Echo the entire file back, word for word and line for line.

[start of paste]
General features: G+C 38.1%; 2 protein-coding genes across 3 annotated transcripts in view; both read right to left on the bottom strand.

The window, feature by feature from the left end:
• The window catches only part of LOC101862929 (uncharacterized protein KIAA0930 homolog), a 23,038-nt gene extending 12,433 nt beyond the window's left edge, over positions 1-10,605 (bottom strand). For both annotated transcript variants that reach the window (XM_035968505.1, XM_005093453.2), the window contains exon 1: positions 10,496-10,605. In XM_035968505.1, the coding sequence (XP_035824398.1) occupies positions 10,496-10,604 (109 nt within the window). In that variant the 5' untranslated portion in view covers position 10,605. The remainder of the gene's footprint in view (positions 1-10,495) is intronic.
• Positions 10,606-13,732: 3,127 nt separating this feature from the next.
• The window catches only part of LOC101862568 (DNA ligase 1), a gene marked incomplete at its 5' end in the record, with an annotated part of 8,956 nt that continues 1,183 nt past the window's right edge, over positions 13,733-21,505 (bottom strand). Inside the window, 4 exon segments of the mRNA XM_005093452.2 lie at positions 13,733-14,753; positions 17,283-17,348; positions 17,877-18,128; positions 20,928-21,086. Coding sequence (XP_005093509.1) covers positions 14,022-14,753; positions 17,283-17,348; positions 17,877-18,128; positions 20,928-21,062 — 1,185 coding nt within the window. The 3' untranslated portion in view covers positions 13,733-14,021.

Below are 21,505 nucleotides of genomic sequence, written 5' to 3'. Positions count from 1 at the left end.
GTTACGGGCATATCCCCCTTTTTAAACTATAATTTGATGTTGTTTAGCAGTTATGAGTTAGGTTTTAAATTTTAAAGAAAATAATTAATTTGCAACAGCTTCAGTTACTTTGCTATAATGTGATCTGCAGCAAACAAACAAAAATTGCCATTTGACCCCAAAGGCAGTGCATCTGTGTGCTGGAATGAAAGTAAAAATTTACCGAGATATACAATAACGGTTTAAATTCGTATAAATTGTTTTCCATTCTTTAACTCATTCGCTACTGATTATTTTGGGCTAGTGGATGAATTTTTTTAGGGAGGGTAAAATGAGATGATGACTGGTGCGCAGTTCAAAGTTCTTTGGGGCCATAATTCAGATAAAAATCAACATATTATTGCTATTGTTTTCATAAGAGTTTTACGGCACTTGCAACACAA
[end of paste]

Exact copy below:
General features: G+C 38.1%; 2 protein-coding genes across 3 annotated transcripts in view; both read right to left on the bottom strand.

The window, feature by feature from the left end:
• The window catches only part of LOC101862929 (uncharacterized protein KIAA0930 homolog), a 23,038-nt gene extending 12,433 nt beyond the window's left edge, over positions 1-10,605 (bottom strand). For both annotated transcript variants that reach the window (XM_035968505.1, XM_005093453.2), the window contains exon 1: positions 10,496-10,605. In XM_035968505.1, the coding sequence (XP_035824398.1) occupies positions 10,496-10,604 (109 nt within the window). In that variant the 5' untranslated portion in view covers position 10,605. The remainder of the gene's footprint in view (positions 1-10,495) is intronic.
• Positions 10,606-13,732: 3,127 nt separating this feature from the next.
• The window catches only part of LOC101862568 (DNA ligase 1), a gene marked incomplete at its 5' end in the record, with an annotated part of 8,956 nt that continues 1,183 nt past the window's right edge, over positions 13,733-21,505 (bottom strand). Inside the window, 4 exon segments of the mRNA XM_005093452.2 lie at positions 13,733-14,753; positions 17,283-17,348; positions 17,877-18,128; positions 20,928-21,086. Coding sequence (XP_005093509.1) covers positions 14,022-14,753; positions 17,283-17,348; positions 17,877-18,128; positions 20,928-21,062 — 1,185 coding nt within the window. The 3' untranslated portion in view covers positions 13,733-14,021.

Below are 21,505 nucleotides of genomic sequence, written 5' to 3'. Positions count from 1 at the left end.
GTTACGGGCATATCCCCCTTTTTAAACTATAATTTGATGTTGTTTAGCAGTTATGAGTTAGGTTTTAAATTTTAAAGAAAATAATTAATTTGCAACAGCTTCAGTTACTTTGCTATAATGTGATCTGCAGCAAACAAACAAAAATTGCCATTTGACCCCAAAGGCAGTGCATCTGTGTGCTGGAATGAAAGTAAAAATTTACCGAGATATACAATAACGGTTTAAATTCGTATAAATTGTTTTCCATTCTTTAACTCATTCGCTACTGATTATTTTGGGCTAGTGGATGAATTTTTTTAGGGAGGGTAAAATGAGATGATGACTGGTGCGCAGTTCAAAGTTCTTTGGGGCCATAATTCAGATAAAAATCAACATATTATTGCTATTGTTTTCATAAGAGTTTTACGGCACTTGCAACACAA